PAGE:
Safe AI – Safe Solutions Containing AI
Artificial Intelligence (AI) methods such as Machine Learning (ML) and especially Deep Learning (DL) are widely used in non-critical applications such as language assistants. In safety-critical environments, there are also many use cases with huge economic potential, but this potential cannot be fully exploited yet at present. One prominent example is the use of ML-based object recognition for automated driving. There are many approaches aimed at making ML-based components more dependable, and due to intensive research, more and more new approaches are emerging. Manufacturers are supposed to keep up with the state of the art and the state of the practice, but how can they do this if research keeps publishing new results almost daily, and if these results may even represent different viewpoints? Safety standards are intended to describe the assured state of the practice, but traditional standards such as the basic safety standard IEC 61508 do not take AI developments into account. They assume that safety functions are realized without AI and that AI components are assured through these traditional safety functions. Although there are many standards that deal with AI, they are not sufficient with regard to safety or refer to traditional safety standards, such as the technical report ISO/IEC TR 24028 “Overview of trustworthiness in artificial intelligence”. The technical report ISO/IEC AWI TR 5469 “Functional safety of AI-based systems” currently under development may be able to answer the question of what is generally accepted when it comes to the use of AI in safety-critical contexts. However, it will not be able to provide custom-tailored safety concepts. To do this, safety and AI experts must work together and mutually understand each other’s mindset and terminology.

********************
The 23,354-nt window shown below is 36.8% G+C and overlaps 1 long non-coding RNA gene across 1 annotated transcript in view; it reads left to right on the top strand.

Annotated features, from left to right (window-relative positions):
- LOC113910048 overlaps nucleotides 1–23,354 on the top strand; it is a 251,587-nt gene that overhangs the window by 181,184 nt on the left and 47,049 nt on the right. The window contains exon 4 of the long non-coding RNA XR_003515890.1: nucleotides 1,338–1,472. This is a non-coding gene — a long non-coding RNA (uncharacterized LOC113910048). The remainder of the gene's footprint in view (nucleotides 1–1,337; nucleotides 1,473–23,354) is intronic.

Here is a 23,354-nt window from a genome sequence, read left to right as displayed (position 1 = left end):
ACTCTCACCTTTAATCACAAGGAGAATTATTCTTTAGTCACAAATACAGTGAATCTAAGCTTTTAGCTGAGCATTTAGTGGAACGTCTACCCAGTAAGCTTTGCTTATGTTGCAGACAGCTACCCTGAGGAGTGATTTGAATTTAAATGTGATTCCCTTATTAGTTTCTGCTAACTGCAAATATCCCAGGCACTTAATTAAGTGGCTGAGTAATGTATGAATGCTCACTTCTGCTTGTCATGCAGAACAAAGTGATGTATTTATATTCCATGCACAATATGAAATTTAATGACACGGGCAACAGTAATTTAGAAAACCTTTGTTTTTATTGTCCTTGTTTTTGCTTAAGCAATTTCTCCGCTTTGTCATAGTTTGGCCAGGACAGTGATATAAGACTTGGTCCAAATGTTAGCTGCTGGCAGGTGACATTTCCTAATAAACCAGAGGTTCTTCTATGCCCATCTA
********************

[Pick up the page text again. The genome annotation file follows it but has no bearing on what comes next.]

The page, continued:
The use of ML, in particular, signifies a change of the development paradigm: In the development of a classical system, the system is typically specified, refined, implemented, and tested by engineers, who consider safety requirements. If, on the other hand, ML is used for specific, usually complex, tasks, a set of example data serves as a detailed specification; on this basis, a learning algorithm generates a model that is used in the final system (after being checked on more example data) to implement a specific function. However, it is known that the way in which these models are developed is (often) not deterministic. In addition, the quality of such models depends, among other things, on the data used, the process, the learning algorithms used (product), and the expertise of the developers (humans). The fact that many established verification and validation methods are only applicable partially due to the lack of a real specification and the non-interpretability of ML-based solutions further complicates the situation.